A survivor persona won’t help you cope with bereavement, writes Niamh Ennis, who learned that she had to face her grief and actively deal with it.
As a very young girl I believed I could do anything.
I knew I could have anything and be anyone. I saw my life spread out in front of me and I really believed it was mine to create, in whatever direction I wanted it to go. That sense of self belief and confidence didn’t last for so long though. Well at least not on the inside.
Events and life experiences began to impact on my blind faith of feeling worthy of having incredible things, and slowly, what had started as solid faith in myself, became a hard fought battle to prove everyone around me wrong.
I was going to do it in spite of everyone NOT thanks to everyone.
Even writing that sentence makes me feel a little wobbly because I know that it’s true. From the outside, it looked like I had a relatively charmed life. It was unquestionably a life of privilege and that I won’t ever deny.
But the chasm between how it looked from the outside to how it felt inside was increasing almost daily. I had planted the seed in my mind that if I looked like I was succeeding at life, to everyone around me, then that was success!
I unconsciously made the decision to forego what I wanted, how I felt, how I was prepared to show up, in favour of being accepted, admired and needed. How misguided that was but then it felt right.
I disconnected from my real self and from my authentic self. I lived solely in my head and rarely engaged my heart or my soul in any decisions or guidance simply because I didn’t feel I could trust that what it would tell me would be palatable to everybody else.
I allowed my life be led by what I felt others wanted me to say, how they wanted me to be, to think and even to feel.
Then loss arrived at my door.
In a relatively short space of time, I lost my fiancé, my parents, my family, my unit, my base. All suddenly and without warning.
I didn’t know back then that it would be my greatest teacher and that it would awaken those parts of me I had long since forgotten. In a relatively short space of time, I lost my fiancé, my parents, my family, my unit, my base. All suddenly and without warning.
With each loss, I was plunged into a deeper questioning of ‘why me, why was I the one that was losing everyone close to me?’.
As many bereaved people will tell you, one of the hardest parts of grief is lamenting not just the memories, but the sadness you feel over what could have been your future, the future that will now never be revealed to you!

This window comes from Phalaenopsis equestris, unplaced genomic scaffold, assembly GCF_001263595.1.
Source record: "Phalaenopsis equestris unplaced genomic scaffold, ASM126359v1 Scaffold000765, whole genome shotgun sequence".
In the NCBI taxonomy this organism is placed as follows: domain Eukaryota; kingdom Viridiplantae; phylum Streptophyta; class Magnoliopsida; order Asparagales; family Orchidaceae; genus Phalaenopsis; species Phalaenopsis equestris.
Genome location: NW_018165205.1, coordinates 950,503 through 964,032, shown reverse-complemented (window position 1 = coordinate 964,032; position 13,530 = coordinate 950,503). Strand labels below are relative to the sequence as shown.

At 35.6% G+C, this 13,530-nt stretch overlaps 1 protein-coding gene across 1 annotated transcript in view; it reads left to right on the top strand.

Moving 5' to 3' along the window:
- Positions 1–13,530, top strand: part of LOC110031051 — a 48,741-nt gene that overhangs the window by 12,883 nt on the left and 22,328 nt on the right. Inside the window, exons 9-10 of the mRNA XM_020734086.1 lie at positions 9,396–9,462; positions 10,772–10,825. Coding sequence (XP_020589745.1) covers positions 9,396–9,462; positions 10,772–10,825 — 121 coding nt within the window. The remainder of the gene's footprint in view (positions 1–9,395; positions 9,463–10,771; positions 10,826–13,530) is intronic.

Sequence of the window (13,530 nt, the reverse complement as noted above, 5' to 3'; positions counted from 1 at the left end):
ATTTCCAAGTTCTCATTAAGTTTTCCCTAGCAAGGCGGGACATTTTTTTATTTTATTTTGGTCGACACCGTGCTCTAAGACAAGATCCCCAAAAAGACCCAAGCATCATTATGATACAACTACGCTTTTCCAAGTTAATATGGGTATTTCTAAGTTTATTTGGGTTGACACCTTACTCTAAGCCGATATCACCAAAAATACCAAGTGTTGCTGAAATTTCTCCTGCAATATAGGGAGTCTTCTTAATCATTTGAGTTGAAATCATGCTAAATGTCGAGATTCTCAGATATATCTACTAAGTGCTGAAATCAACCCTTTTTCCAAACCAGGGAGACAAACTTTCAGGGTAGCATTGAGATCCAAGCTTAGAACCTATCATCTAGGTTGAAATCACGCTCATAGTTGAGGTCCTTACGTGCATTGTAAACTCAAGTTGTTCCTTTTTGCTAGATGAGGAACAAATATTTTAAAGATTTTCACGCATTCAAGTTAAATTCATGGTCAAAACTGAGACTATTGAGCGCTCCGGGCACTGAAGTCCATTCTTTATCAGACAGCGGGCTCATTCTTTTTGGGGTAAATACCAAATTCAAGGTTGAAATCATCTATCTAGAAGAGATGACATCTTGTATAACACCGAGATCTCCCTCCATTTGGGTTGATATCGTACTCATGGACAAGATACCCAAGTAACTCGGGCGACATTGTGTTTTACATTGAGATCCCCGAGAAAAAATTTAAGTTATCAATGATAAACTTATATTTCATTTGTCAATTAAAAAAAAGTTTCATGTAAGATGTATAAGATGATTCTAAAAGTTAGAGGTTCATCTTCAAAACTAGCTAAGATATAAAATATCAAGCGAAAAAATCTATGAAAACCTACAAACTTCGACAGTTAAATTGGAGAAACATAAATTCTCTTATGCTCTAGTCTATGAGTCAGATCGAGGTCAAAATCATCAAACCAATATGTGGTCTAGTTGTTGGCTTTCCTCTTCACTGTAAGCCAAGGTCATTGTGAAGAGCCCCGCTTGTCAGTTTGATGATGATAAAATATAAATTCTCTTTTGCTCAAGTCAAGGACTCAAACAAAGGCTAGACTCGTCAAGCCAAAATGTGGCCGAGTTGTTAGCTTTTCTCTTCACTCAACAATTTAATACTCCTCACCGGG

I appeared resilient and I kept going but each loss took away another piece of me until eventually, and finally, it broke me. I remember that time in 2014 when I was forced to accept that I could no longer keep going as I was and that realisation was tough!
When you have created a persona around yourself that is built on presenting yourself as a ‘survivor’, admitting that in truth you are not coping so well is a very difficult thing to do. I had been told my whole life that ‘nobody wants to see a long face’ and I truly believed that.
In order not to push anyone away, instead I chose to mask the sadness and the grief which of course only compounded it all even more.
There was no big drama that day, no breakdown, no kicking and screaming — just an inner acceptance of ‘I can’t keep doing this’.
The irony of course, is that it was only when the day came, that I was unable to pretend any more, when I hit my very own personal rock bottom, that I actually gave myself permission to crumble. There was no big drama that day, no breakdown, no kicking and screaming — just an inner acceptance of ‘I can’t keep doing this’.
That was also the day everything changed. It marked the beginning of a time when I started to really understand why I had experienced all the grief and loss, and more importantly, what I needed to do to turn things around, for me.
I knew I had a choice.
I could continue to be the girl who had lost those around her or I could become the girl who used her life’s experiences to find a new direction and help others along the way.
Without ruining the ending for you, I’m glad to say that I chose to do the latter. I chose to create my own ending and not let loss and death define me, and in doing so, I also decided to reconnect with my heart and my soul.
I reconnected with that young girl who believed she could have everything and do anything.
Because now I simply know that I can.
I know if I listen to what’s in my heart, if I follow the guidance that feels right for me, then I absolutely can create the future I want. I’m doing it now.
I now know that I don’t need to be someone else to be accepted. I can express my opinions, exercise my choices and just be who I really am without fear of judgment. I embody the belief that those who matter will love me and that’s more than enough for me.
The changes I’ve made in my last decade have been huge. They weren’t all by choice, admittedly, but what’s happened has left me feeling stronger, more connected and definitely free to just be me, regardless of what anyone else might have to say.
It really is such a great place to be.
Niamh Ennis is Ireland’s leading change & transformation specialist and founder of the RESET for Change 3 month 1:1 private coaching programme.
Niamh works with women who simply feel stuck, who want to commit to doing things differently and connects them with the person they were put here to be.
Feature image: Pexels